Kitaab Review: Desmond Kon’s ‘Sanctus Sanctus Dirgha Sanctus’

By Mandy Pannett

Kitaab Sanctus Dirgha Cover Desmond KonSeveral things about this book suggest a medieval manuscript – not literally of course, for this is a publication designed for a twenty-first century world – but in the sense of it being precious, valued, holy and unique. The title, which translates as Holy, Holy, For a Long Time Holy emphasises this mood as does the epigraph by Allen Ginsberg. An essential part of the atmosphere is enhanced by the quality of the actual publication itself – fine paper, black and white geometric designs, the luxury of a single line per page, the cover with the rising/falling bird.

Plenty has been written about the constrictions of the Sestina form. The demands of its pattern together with the accompanying anxieties and pitfalls involved in finding six words that repeat and develop the overall piece, are well recorded. By focusing on the single line Desmond Kon has freed the sestina from the grip of its rules. Here the pattern is dispersed – or rather it remains the underlying pulse, the energy behind the language, but no longer obviously so. In this author’s hands it is ‘not bottled’.

Each of the four sestinas addresses a different person or thing. Each has its own motifs, references and moods. Together they offer an impression of paths on a journey, words and symbols which deconstruct, musical notes that digress in improvisation but always return to the theme.

Desmond Kon

Desmond Kon

The tone of the first sestina, Horseshoe, is the most ominous. Here we have the ‘retelling of history and its darkness’. References to Hitler, engines and tanks and an ‘ugly manifesto’ reinforce this impression as does the recurring image of the shoe which in turns is a boot, a ‘big shoe in the face of tragedy’ and later becomes a pair of sandals which bind ‘like shackles’. There is a sense of waste and meaninglessness when the shoe comes to resemble a fencer’s foil with ‘its invisible tip aimed at nothing in particular’.

There is a falcon in this poem, or the hint of one, but here there is no rising to heaven. This is a predatory bird diving down in the form of a god abducting Ganymede – an image of falling and descent like ‘ideals glistening in this/miasma of sinking labyrinths but buoyed in a slowly dying dystopia’.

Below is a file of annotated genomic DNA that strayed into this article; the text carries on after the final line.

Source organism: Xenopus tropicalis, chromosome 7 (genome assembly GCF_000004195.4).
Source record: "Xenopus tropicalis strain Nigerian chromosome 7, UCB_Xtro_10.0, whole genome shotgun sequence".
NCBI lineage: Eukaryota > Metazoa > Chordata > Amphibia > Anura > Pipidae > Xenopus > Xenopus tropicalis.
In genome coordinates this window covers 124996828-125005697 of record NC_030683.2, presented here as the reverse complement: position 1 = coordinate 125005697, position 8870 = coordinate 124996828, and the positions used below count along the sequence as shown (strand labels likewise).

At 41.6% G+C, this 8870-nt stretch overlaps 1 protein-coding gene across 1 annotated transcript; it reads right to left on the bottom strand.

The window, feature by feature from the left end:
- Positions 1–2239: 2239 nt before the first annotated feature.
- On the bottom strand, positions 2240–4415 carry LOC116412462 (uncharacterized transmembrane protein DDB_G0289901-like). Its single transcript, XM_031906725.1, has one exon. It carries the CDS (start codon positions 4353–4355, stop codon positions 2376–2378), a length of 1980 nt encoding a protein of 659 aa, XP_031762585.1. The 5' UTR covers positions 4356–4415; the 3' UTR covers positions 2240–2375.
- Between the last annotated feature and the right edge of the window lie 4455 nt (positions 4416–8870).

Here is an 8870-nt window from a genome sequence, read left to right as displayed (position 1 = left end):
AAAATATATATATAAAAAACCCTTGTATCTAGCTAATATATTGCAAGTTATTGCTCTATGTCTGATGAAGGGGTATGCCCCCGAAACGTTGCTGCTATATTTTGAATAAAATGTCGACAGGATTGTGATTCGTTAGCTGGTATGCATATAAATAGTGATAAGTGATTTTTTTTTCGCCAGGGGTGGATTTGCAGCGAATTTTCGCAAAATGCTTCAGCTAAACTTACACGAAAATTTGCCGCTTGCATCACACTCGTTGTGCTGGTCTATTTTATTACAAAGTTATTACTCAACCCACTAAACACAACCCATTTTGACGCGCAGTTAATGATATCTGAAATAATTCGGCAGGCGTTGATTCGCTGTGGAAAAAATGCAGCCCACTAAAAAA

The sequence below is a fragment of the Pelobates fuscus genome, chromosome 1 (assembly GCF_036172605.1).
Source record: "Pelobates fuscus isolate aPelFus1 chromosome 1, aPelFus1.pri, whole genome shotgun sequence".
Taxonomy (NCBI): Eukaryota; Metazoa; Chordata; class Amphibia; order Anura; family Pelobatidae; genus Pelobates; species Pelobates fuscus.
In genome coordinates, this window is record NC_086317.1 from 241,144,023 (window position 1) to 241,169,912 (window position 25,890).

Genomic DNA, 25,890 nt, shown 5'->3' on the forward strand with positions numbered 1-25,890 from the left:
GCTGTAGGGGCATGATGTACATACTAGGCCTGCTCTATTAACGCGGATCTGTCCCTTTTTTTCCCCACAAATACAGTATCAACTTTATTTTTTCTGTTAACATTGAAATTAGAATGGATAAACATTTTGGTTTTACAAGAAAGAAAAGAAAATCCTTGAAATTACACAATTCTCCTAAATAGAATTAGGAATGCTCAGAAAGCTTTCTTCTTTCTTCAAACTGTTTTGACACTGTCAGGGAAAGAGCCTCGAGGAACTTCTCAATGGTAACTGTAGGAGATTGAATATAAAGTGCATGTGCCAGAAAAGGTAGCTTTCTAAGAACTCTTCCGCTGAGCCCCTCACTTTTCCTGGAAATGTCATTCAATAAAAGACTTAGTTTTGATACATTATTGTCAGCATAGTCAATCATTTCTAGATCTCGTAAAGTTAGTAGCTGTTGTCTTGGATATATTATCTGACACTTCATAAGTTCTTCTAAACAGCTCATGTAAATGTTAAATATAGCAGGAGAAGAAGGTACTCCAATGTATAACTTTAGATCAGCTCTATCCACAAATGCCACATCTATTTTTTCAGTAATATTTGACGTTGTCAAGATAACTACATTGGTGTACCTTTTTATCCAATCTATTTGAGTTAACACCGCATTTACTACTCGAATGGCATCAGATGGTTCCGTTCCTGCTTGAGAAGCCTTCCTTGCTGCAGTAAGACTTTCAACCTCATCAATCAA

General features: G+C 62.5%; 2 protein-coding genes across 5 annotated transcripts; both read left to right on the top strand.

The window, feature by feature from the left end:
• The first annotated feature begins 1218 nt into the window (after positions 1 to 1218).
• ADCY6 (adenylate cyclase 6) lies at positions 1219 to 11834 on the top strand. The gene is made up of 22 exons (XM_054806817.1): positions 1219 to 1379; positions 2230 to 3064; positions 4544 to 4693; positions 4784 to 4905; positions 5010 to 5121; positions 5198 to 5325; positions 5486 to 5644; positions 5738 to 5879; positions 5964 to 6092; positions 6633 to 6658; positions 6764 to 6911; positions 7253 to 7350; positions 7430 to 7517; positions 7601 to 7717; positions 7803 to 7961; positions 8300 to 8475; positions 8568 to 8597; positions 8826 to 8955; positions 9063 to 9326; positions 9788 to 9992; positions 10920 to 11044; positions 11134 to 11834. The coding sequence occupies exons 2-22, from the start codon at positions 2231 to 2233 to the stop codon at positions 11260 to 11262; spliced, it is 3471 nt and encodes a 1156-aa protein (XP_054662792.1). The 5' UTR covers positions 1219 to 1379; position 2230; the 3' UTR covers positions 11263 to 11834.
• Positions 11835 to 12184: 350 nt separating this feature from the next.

‘Loneliness, I remember you’ begins the sestina ‘The Object of White Noise’ and this sets the tone of a poem where ‘life is but its own long wait’. There are echoes of absence, loss, missing texts and although there is flight it is seen as ‘escape, denouement, hurtling towards the poplar’. Here, stitched into the backcloth, is the figure of Hephaestus, rejected by his mother because of his deformity and tossed out of heaven into Milton’s Aegean Isle which seems to be insignificant ‘like any other mapped dot’.

Later in the poem there is a reference to another Isle – Tennyson’s Happy Isles where Ulysses hopes that it is ‘not too late to seek a newer world’. In this sestina there is a hint there may be ‘hope for soft courage’.

Patmos Blues Along Highway 131 is addressed to a lake. ‘Dear Lake Charlevoix’, begins the single line, there’s an old sedan, its trunk filled with things blue’. This theme of blue is the keynote of the poem which is written in a variation of the sestina form. Blue images and associations wander like musical phrases and songs through the lines. This is a poem rich in atmosphere with its passing references to Al Jarreau, Bob Marley, Cesaria Evora and Collin Raye. The last beautiful line has ‘Dinah Washington taking us home in her twelve-bar blues’.

The final poem Eunoia Eye to Eye is an acrostic where each of the six sestinas spells out the word ‘Eunoia’ – which at first reading I took to be a woman’s name until I read the notes and remembered it is the shortest word in the English language that uses all the vowels. ‘Oiseau’ I found out, is the equivalent French word. The word means ‘beautiful thinking’ and seems to be a medical term relating particularly to mental health – an important element when ‘faith and hope sit by side, over us returning’.

This is a beautiful poem where lists of phrases and images, as in all the sestinas, juxtapose and flow in continuous enjambment. There are layers and layers of riches to be discovered in Sanctus, not only in the inventive deconstruction and re-assembling of the form but in the pleasure of tracking down allusions, the teasing out of motifs and themes, the author’s skill and joy in language and its very roots.

Mandy Pannett works in the UK as a creative writing tutor. She has won prizes and been placed in international competitions and has judged several others. She is the author of The Onion Stone (novella) and of four poetry collections: Bee Purple and Frost Hollow (Oversteps Books), Allotments in the Orbital (Searle Publishing), All the Invisibles (SPM Publications), and Jongleur in the Courtyard (Indigo Dreams Publishing).







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